Posts Tagged ‘blackest ever black’

Ashtray Navigations

The last Ash Nav album, A Shimmering Replica, dove into the kind of shimmering waves and whirlpool psychedelia that fills out their latest, but never to these depths. To Make A Fool Ask, And You Are The First stands at the edge of the wormhole and contemplates the inevitable plunge. Phil Todd, here with his oftentime collaborator Mel O’Dubhshlaine, boils Kosmiche in a manner that suggests he’s got a direct line to the cosmic source, foaming and frothing his way through synth nodes hard pressed to contain the oddly pulsing gamma waves that radiate from within. The two tip the scales into churning absolution well before they make it to a twenty minute closer that evaporates everything it touches into the cold ether of night.

Its been a banner year for some deep space synth tinkering, but even heavies like Hauschildt are having a hard time keeping up with the sonic salve that Phil Todd lays down in excess over two thick sides of aural quiver. That side-long closer on side two is no small feat, by the way, “Spray Two” starts out on the same sonic flood plane that the rest of the album visits, before sprinkling in doses of piano improvisation to the mix, taking the cold isolation of space to a more contemplative place and melding jazz to cosmic synth skillfully. The album is certainly a highlight for Ashtray Navigations, and in a catalog that’s admirably ambitious, it stands to push Todd’s vision further than ever before.




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People Skills – “89¢ Public Render”

It’s hard to pin down Jesse Dewlow’s sound under the name People Skills. He squirms from rock shadows to acoustic dirge over the course of his new album for Blackest Ever Black, all rendered half intelligible under a broken VHS veneer of faded sound glory that seems recorded in an oil barrel under the sea. He’s at his best, though, on the chaotic clatter of “89¢ Public Render,” a junkyard hymn of electronic thrum and buzzing guitar beamed through a b-movie asteroid belt that picks up some odd bits of chatter. He’s been honing a sound that’s desolate and dark for years and its coming to a head on the intriguing Gunshots at Crestridge.


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Ashtray Navigations – “Spray Two”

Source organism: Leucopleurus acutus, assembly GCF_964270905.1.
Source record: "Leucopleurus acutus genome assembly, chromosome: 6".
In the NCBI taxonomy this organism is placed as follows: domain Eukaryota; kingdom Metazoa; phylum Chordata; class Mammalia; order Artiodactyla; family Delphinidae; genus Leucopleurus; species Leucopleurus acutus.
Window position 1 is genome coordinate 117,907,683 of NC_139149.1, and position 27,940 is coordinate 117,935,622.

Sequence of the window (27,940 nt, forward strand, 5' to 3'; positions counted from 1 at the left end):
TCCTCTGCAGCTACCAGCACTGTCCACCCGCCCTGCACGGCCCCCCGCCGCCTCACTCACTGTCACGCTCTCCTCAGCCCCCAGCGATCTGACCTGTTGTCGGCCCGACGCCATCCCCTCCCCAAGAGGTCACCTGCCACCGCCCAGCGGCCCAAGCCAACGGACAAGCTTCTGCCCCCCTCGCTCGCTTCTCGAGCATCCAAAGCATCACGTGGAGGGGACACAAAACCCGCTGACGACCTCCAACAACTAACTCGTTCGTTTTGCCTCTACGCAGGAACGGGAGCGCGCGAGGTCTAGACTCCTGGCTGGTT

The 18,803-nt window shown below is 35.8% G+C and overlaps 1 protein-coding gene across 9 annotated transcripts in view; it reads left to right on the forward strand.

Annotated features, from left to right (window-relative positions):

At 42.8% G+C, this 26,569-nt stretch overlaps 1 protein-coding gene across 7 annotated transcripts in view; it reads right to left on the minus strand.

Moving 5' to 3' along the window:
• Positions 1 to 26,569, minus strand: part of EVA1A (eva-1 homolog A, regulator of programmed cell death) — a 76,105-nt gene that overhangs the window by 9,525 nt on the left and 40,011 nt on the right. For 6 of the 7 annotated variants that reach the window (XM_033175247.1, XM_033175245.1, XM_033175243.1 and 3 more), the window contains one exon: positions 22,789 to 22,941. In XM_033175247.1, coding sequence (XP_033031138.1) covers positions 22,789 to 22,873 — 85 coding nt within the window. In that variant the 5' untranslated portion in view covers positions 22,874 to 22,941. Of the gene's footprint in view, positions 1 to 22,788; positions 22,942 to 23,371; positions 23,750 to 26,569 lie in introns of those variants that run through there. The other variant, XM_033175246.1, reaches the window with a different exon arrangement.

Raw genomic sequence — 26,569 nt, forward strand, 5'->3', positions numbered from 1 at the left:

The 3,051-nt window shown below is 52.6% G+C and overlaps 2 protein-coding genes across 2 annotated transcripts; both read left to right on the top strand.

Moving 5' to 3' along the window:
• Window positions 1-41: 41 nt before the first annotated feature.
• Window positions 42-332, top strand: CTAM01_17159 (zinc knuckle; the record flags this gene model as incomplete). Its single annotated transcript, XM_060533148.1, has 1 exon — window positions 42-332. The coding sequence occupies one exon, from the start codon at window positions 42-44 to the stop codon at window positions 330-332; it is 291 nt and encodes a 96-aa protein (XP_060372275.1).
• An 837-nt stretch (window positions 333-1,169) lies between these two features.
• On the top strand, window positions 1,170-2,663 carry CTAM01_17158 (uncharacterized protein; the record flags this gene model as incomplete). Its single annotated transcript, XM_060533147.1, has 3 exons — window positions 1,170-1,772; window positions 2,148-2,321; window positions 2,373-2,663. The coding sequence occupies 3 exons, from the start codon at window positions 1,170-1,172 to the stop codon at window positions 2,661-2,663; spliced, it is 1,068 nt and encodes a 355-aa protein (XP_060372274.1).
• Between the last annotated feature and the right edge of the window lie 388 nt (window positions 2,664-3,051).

Last year Ashtray Navagations hit hard with their sprawling drone-psych record A Shimmering Replica. Now they’re back to hammer the psych nail even harder with To Make A Fool Ask, And You Are The First for the ever excellent Blackest Ever Black. The first taste from the record is a big one, the sprawling, side-long epic “Spray Two.” The track builds almost twenty minutes of pulsing, hazy dronescape flecked with piano improvisations. Screw releasing singles, Ashtray Nav knows when its time to drop a Tangerine Dream epoch on the public and let them sort out their headspace through glycerine tones and creeping dread. If the rest of this album stacks up (and I’m betting it might) this is definitely a force to be reckoned with in 2016.


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Tomorrow The Rain Will Fall Upwards – “…And I Tried So Hard”

The purposely elusive Tomorrow The Rain Will Fall Upwards returns to Blackest Ever Black for a new long player that from all indications will be a really interesting listen. The first track proper is a slinking bit of calm tranquility that builds on angelic synths and swirling bliss. The cut emerges from the gauzy vortex for some piano fragility that builds the runnout to euphoric heights. Its a gorgeous track that can’t help but lift your spirits, even just a little bit. As I said, from the sampler that BEB just put out for the rest of the album, it sounds like the rest will weave all over the place into a mash of delight and cacophony, which sounds just perfect. Excited for this full length to unfold over the next month.




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Tarquin Manek

Coming late to F ingers release, but thoroughly enjoying it, makes one think I’d be more on the ball with tangential offshoots as well but this solo release by Tarquin Manek slipped a listen until recently. Its a tightly wound ball of tension and an amicable mash of dub overtones laid through valleys of broken bone techno, noise experiments and a hauntological hall of mirrors. The tone on most of Tarquin Magnet is of menace lost beneath the floorboards and pounding like something from a Poe tome scratching at your temples to get out. Sounds bubble up from under six tons of murk and sea water, beaming alien beacons hoping to reach home but pinging endlessly into the blackness. Hauling out whatever instrumentation, or simply sound source, could fit – clarinet, keyboard, Dictaphone, mobile phone – Manek succeeds in crafting an album that is wholly not of this world, and barely a blip on the idea of music as means of seeking out joy. If there was ever an artist that embodied the ideal of Blackest Ever Black, this is the one. Pulling the needle is like breaking through the surface for some much needed air, leaving the rest of the album to feel like swimming for the light while the heft of water drags you down and the burning in your lungs only grows.

Listen:


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